Apple and m-payments

Another tech giant eyeing this space is Apple, which with its iOS operating system and various App Stores deserves credit for showing the world how easy and simple payments for items like apps or magazines should be, rather than the onerous check-out model that has existed since the late 1990s.

Apple is rumoured to be including NFC chipsets in its forthcoming iPhone 5, which is expected out in July.

The simplistic form of payment created by Apple for the iOS ecosystem has expanded into personal computing in terms of the new Mac App Store.

A spoke recently to John Collison, one of the Collison brothers, whose new payments company Stripe is rumoured to have attracted investment by Silicon Valley’s top investor Peter Thiel and Elon Musk. Collison also believes a more simplistic way of accepting payments online or via should emerge.

“Everyone makes money from advertising on the internet and you see products, services and software and it feels a bit daft that advertising is the only way to monetise. It’s like a world where there were only free sheet newspapers and no paid versions. That is because it is so hard to accept payment from the internet,” he told me.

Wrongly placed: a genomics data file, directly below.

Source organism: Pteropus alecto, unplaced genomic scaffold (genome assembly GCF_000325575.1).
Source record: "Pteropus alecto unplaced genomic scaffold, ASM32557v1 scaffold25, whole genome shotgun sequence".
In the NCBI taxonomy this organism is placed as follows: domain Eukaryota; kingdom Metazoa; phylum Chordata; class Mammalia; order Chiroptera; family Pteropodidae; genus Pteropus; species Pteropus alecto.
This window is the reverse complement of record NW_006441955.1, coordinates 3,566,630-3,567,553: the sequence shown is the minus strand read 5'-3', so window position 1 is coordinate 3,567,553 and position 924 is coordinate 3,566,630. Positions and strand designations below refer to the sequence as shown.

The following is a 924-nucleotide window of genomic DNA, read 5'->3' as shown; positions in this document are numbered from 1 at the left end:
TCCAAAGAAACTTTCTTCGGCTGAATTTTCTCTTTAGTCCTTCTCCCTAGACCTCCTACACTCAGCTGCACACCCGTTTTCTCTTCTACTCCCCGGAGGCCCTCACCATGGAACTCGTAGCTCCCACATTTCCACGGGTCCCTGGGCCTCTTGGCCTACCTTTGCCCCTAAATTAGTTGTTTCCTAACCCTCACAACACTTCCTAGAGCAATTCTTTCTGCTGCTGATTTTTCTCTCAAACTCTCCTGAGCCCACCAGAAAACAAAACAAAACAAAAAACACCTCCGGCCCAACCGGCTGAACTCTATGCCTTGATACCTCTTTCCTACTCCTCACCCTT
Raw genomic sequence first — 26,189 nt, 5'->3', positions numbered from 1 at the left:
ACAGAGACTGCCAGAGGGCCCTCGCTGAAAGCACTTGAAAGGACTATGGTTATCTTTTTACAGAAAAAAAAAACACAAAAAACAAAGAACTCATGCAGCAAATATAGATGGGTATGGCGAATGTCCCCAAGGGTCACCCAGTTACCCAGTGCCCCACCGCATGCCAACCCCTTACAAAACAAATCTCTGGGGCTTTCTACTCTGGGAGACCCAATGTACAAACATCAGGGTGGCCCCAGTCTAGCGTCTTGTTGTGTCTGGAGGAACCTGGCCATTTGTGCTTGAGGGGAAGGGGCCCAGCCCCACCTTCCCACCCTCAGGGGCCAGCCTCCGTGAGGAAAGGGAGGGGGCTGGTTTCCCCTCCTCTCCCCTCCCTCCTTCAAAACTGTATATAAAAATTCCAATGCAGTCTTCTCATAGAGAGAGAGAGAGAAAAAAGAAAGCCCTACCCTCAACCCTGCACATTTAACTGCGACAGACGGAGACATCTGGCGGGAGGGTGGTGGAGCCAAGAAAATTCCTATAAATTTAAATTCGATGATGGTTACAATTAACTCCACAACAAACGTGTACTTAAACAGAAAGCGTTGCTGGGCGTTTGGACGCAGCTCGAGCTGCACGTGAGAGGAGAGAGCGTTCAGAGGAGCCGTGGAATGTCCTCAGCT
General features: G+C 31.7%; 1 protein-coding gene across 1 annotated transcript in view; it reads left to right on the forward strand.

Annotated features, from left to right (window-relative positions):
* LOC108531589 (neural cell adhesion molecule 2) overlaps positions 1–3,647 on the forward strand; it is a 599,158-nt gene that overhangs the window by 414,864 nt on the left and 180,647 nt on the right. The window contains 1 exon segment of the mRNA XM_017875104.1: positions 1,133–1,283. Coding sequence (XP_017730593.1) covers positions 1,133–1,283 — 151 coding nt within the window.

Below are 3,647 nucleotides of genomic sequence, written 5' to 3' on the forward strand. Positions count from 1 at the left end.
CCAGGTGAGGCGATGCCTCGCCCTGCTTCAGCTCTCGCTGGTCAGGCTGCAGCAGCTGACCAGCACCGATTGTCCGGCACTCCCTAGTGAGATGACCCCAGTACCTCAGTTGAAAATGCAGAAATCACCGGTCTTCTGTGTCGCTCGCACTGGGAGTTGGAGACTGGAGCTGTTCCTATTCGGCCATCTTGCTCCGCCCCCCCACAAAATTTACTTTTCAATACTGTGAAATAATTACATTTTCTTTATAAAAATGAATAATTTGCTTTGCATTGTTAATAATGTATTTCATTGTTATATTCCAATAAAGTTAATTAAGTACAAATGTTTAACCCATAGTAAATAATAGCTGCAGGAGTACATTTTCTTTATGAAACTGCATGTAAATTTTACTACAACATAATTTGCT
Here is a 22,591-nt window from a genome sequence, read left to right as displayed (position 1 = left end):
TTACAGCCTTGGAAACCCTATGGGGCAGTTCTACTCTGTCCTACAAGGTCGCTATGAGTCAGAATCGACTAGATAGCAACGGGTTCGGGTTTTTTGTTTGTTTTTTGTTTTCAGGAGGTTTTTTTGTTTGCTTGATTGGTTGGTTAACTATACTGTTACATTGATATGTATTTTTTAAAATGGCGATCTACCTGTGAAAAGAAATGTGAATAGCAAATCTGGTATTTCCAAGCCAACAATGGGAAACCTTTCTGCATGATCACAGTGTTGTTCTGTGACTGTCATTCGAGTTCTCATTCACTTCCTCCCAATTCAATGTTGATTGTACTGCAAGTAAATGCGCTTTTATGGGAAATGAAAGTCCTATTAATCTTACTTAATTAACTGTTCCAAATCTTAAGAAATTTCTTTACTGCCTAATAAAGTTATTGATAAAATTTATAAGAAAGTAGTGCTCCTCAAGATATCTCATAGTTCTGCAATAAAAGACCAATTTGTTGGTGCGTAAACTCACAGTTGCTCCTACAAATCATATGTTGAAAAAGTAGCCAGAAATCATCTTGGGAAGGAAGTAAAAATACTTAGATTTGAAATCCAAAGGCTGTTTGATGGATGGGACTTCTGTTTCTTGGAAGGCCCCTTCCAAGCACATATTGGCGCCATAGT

A revolution is ripe and Twitter co-founder Jack Dorsey’s other company, Square, which has just raised US$100m in venture capital, is also positioned for success in person-to-person payments via mobile devices.

Square’s principal product is a small, square device that can be attached to any iPhone, iPad or Android device via the headphone jack and allows people to swipe their credit cards, choose the amount to be given to the recipients and then sign their names for confirmation. The technology can also be used for sending wireless payments via text message or email, as a free app for iOS or Android devices.

New research out this morning from Juniper Research has determined that the total value of mobile payments for digital and physical goods, money transfers and NFC transactions will reach US$670bn by 2015, up from US$240bn this year. These forecasts represent the gross merchandise value of all purchases or the value of money being transferred.